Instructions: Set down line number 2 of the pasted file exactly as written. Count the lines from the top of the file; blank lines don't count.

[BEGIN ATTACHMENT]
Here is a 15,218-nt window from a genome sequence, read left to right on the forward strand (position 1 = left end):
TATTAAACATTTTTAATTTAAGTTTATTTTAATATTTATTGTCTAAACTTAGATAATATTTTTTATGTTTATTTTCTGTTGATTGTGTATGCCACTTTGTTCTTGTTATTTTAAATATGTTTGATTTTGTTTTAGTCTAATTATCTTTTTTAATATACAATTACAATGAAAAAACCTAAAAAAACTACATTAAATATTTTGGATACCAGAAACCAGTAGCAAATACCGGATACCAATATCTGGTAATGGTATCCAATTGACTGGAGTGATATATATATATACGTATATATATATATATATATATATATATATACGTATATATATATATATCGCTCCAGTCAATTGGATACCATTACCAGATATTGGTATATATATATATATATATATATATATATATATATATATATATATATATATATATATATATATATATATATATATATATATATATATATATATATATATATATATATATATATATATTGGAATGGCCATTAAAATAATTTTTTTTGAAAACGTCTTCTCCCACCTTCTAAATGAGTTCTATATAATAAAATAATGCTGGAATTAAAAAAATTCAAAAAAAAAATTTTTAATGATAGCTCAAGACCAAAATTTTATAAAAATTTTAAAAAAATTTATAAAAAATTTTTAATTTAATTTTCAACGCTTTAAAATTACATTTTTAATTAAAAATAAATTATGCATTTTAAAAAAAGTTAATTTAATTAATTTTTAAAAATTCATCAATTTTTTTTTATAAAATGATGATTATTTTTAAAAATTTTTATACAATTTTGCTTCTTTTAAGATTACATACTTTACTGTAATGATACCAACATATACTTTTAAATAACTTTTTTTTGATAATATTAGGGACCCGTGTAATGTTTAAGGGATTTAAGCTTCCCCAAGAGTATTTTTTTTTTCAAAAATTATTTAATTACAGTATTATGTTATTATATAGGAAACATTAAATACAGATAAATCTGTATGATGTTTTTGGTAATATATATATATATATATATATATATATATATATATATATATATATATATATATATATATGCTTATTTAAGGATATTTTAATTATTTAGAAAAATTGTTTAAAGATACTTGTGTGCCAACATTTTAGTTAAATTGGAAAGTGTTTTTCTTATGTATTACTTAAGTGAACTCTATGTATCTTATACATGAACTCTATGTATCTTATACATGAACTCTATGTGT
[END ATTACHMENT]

TATTAAACATTTTTAATTTAAGTTTATTTTAATATTTATTGTCTAAACTTAGATAATATTTTTTATGTTTATTTTCTGTTGATTGTGTATGCCACTTTGTTCTTGTTATTTTAAATATGTTTGATTTTGTTTTAGTCTAATTATCTTTTTTAATATACAATTACAATGAAAAAACCTAAAAAAACTACATTAAATATTTTGGATACCAGAAACCAGTAGCAAATACCGGATACCAATATCTGGTAATGGTATCCAATTGACTGGAGTGATATATATATATACGTATATATATATATATATATATATATATATACGTATATATATATATATCGCTCCAGTCAATTGGATACCATTACCAGATATTGGTATATATATATATATATATATATATATATATATATATATATATATATATATATATATATATATATATATATATATATATATATATATATATATATATATATATATATATATATATATTGGAATGGCCATTAAAATAATTTTTTTTGAAAACGTCTTCTCCCACCTTCTAAATGAGTTCTATATAATAAAATAATGCTGGAATTAAAAAAATTCAAAAAAAAAATTTTTAATGATAGCTCAAGACCAAAATTTTATAAAAATTTTAAAAAAATTTATAAAAAATTTTTAATTTAATTTTCAACGCTTTAAAATTACATTTTTAATTAAAAATAAATTATGCATTTTAAAAAAAGTTAATTTAATTAATTTTTAAAAATTCATCAATTTTTTTTTATAAAATGATGATTATTTTTAAAAATTTTTATACAATTTTGCTTCTTTTAAGATTACATACTTTACTGTAATGATACCAACATATACTTTTAAATAACTTTTTTTTGATAATATTAGGGACCCGTGTAATGTTTAAGGGATTTAAGCTTCCCCAAGAGTATTTTTTTTTTCAAAAATTATTTAATTACAGTATTATGTTATTATATAGGAAACATTAAATACAGATAAATCTGTATGATGTTTTTGGTAATATATATATATATATATATATATATATATATATATATATATATATATATATATATATATGCTTATTTAAGGATATTTTAATTATTTAGAAAAATTGTTTAAAGATACTTGTGTGCCAACATTTTAGTTAAATTGGAAAGTGTTTTTCTTATGTATTACTTAAGTGAACTCTATGTATCTTATACATGAACTCTATGTATCTTATACATGAACTCTATGTGT